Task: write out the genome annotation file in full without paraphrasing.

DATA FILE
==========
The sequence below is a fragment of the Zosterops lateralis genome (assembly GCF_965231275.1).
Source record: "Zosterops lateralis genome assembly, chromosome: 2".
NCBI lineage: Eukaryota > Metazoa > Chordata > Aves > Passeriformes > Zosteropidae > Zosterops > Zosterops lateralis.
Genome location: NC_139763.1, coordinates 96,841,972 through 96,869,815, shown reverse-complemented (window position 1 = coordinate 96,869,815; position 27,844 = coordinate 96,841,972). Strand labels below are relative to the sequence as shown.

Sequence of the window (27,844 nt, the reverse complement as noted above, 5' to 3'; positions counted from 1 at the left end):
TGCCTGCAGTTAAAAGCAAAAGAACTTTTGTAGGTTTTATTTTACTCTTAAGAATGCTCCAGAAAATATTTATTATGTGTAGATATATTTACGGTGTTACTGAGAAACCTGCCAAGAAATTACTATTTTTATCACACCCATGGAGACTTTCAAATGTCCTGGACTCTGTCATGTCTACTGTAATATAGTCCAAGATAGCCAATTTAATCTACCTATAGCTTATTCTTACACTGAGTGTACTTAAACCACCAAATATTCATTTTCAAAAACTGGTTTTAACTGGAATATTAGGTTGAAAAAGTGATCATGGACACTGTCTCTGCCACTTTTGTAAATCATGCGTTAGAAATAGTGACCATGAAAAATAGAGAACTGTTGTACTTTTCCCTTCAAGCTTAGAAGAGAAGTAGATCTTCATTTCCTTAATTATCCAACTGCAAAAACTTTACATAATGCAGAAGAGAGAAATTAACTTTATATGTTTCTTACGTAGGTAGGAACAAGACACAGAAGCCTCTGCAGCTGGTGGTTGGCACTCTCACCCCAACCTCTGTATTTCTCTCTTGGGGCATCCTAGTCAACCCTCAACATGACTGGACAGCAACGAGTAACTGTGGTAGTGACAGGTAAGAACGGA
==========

The sequence below is a fragment of the Zosterops lateralis genome (assembly GCF_965231275.1).
Source record: "Zosterops lateralis genome assembly, chromosome: 2".
NCBI lineage: Eukaryota > Metazoa > Chordata > Aves > Passeriformes > Zosteropidae > Zosterops > Zosterops lateralis.
Genome location: NC_139763.1, coordinates 96,841,972 through 96,869,815, shown reverse-complemented (window position 1 = coordinate 96,869,815; position 27,844 = coordinate 96,841,972). Strand labels below are relative to the sequence as shown.

Sequence of the window (27,844 nt, the reverse complement as noted above, 5' to 3'; positions counted from 1 at the left end):
TGCCTGCAGTTAAAAGCAAAAGAACTTTTGTAGGTTTTATTTTACTCTTAAGAATGCTCCAGAAAATATTTATTATGTGTAGATATATTTACGGTGTTACTGAGAAACCTGCCAAGAAATTACTATTTTTATCACACCCATGGAGACTTTCAAATGTCCTGGACTCTGTCATGTCTACTGTAATATAGTCCAAGATAGCCAATTTAATCTACCTATAGCTTATTCTTACACTGAGTGTACTTAAACCACCAAATATTCATTTTCAAAAACTGGTTTTAACTGGAATATTAGGTTGAAAAAGTGATCATGGACACTGTCTCTGCCACTTTTGTAAATCATGCGTTAGAAATAGTGACCATGAAAAATAGAGAACTGTTGTACTTTTCCCTTCAAGCTTAGAAGAGAAGTAGATCTTCATTTCCTTAATTATCCAACTGCAAAAACTTTACATAATGCAGAAGAGAGAAATTAACTTTATATGTTTCTTACGTAGGTAGGAACAAGACACAGAAGCCTCTGCAGCTGGTGGTTGGCACTCTCACCCCAACCTCTGTATTTCTCTCTTGGGGCATCCTAGTCAACCCTCAACATGACTGGACAGCAACGAGTAACTGTGGTAGTGACAGGTAAGAACGGA